I am used to questions like “where can I get free gift cards?” or “how can I sell my gift cards?” but someone once asked me “Are Gift cards taxable?” and my immediate response was No and Yes. Gift cards are not taxable but can be taxed on some occasions. I know, the answer is a bit confusing but let me make it make sense to you.

First of all, let’s understand what gift cards are to get clarity as to why my response was diplomatic.

What are gift cards?


Gift vouchers, gift certificates, or gift tokens are all different names for Gift cards. They are cards with monetary value that can be used instead of money for purchases. These cards can also be converted to different currencies and cryptocurrencies like Cedis, Naira, Dollars, Bitcoin, Litecoin e.t.c through middlemen companies that sell and buy them.

So why are they not taxable? 

Why are they not taxable? The “NO” response

In most developed and developing countries like the USA, Nigeria, or Ghana, inheritance, and gifts are not taxable by law and Gift cards like the name implies are gifts and fall under the non-taxable category. So they are naturally not taxable.

In some cases, though they can be taxed. This is down to technicalities concerning the rules and regulations of a country and what the gift cards are used for.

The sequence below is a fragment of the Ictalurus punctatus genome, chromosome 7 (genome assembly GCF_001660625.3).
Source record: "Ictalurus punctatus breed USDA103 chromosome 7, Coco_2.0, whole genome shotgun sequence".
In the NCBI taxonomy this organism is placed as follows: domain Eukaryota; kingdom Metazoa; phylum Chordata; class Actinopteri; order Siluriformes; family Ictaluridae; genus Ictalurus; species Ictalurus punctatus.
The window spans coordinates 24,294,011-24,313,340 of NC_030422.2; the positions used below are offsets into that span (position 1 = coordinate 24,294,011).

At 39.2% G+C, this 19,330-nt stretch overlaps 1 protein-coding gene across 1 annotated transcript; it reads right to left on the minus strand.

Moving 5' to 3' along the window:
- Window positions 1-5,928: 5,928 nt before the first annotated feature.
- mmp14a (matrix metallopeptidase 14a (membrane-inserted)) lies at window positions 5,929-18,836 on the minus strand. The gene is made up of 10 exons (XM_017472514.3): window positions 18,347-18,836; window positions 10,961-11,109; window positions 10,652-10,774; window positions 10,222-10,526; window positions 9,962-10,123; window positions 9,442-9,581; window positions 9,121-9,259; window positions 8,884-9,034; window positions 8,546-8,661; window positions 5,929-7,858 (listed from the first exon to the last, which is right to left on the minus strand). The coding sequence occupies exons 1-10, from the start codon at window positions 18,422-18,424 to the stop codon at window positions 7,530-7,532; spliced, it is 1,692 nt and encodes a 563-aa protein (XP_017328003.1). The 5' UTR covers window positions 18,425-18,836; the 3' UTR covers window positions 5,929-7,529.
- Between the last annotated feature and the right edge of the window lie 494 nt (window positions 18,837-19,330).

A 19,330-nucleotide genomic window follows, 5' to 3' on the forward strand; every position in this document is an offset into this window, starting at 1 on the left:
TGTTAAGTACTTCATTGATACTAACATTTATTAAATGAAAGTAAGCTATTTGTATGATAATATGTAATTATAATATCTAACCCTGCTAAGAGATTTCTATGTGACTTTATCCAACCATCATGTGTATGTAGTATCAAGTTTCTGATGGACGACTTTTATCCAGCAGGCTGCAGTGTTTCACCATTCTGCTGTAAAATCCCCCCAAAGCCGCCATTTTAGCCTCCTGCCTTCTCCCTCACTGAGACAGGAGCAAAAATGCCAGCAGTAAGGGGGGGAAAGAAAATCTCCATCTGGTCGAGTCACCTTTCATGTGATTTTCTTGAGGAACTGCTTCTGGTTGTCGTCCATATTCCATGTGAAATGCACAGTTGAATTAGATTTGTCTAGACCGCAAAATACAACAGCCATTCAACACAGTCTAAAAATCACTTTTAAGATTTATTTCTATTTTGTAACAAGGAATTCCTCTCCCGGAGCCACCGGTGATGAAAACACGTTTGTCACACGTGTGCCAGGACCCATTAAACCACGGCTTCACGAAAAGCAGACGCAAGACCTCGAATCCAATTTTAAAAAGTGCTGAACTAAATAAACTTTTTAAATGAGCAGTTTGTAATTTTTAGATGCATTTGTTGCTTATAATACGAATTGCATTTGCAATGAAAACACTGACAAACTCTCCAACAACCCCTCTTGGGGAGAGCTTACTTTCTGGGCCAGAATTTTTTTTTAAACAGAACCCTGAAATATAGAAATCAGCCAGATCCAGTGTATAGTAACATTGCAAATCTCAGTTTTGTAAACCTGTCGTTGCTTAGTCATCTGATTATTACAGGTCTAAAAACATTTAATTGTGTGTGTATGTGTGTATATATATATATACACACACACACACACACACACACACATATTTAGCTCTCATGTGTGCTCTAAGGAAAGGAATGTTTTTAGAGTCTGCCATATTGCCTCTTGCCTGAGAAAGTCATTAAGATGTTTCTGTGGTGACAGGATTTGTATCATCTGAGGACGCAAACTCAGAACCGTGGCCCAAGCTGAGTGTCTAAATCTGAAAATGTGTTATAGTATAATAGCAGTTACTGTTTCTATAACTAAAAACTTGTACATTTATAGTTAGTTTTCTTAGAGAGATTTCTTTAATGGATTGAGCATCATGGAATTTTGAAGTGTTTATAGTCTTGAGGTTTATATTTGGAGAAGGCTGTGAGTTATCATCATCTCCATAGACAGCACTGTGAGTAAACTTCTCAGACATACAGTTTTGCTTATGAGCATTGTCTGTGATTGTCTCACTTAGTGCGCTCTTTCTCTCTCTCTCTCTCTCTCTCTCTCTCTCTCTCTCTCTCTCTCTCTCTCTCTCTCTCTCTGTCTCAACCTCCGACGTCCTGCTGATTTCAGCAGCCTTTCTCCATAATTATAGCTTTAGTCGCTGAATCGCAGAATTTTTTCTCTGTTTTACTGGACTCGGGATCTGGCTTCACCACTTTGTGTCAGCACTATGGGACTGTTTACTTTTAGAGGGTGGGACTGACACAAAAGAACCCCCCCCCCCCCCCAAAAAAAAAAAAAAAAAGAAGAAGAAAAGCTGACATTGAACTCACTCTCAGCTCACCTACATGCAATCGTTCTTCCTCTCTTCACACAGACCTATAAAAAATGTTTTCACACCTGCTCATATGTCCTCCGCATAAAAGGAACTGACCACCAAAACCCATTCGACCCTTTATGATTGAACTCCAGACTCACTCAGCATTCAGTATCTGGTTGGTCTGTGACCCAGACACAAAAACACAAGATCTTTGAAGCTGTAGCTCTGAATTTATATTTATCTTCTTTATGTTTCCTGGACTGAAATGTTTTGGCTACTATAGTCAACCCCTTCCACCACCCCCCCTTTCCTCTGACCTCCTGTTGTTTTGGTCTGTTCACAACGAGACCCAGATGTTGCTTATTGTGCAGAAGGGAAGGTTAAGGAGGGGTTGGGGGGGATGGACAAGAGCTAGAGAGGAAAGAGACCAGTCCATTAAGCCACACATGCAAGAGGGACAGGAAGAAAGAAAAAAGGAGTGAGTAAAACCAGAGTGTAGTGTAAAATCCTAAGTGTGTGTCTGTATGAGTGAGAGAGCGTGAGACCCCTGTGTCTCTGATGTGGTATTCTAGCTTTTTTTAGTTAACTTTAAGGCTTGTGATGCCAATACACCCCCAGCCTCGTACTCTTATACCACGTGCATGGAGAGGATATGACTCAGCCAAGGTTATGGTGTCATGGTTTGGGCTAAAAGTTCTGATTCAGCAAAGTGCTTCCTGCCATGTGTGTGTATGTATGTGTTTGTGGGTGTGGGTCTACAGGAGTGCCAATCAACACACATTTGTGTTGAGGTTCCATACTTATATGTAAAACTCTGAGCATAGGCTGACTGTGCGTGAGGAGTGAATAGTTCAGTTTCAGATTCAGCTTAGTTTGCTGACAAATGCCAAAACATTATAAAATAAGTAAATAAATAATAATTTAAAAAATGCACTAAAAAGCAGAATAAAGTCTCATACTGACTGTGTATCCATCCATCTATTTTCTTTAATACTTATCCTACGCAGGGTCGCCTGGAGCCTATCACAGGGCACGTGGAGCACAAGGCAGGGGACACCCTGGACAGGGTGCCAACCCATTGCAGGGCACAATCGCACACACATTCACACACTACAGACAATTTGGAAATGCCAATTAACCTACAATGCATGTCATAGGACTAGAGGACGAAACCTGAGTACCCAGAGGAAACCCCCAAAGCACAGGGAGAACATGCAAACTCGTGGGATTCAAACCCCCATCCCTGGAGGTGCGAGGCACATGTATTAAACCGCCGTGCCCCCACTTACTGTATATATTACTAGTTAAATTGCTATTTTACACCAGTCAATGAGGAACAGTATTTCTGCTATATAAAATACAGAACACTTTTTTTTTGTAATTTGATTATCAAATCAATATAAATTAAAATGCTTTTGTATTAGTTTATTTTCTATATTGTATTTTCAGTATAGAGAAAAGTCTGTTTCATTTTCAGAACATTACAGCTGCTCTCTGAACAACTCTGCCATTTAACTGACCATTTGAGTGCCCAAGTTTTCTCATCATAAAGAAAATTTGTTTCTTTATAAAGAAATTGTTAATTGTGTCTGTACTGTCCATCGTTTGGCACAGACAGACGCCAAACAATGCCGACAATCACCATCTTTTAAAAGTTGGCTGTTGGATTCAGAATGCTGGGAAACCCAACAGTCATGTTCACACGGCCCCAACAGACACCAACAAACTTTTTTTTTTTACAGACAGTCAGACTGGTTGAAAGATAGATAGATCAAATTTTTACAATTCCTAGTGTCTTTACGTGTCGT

This takes us to the “YES” part of my response. 

When and Why are they taxable? The “YES” response

Gift cards are gifts, yes, and gifts aren’t taxable but employee salaries are. What am I trying to say here? When an employer decides to use the cards as a fringe benefit for his workers then that gift card may or may not be taxed. Taxable fringe benefits include employee salary bonuses. When gift cards are used for such payments they cease to be gifts but rather a means of salary payment so they will be taxed.

Gift cards are here to stay and will continue to be used as a means of celebrating people or as a means of investment, so it’s best we all know the ABCs of this innovation.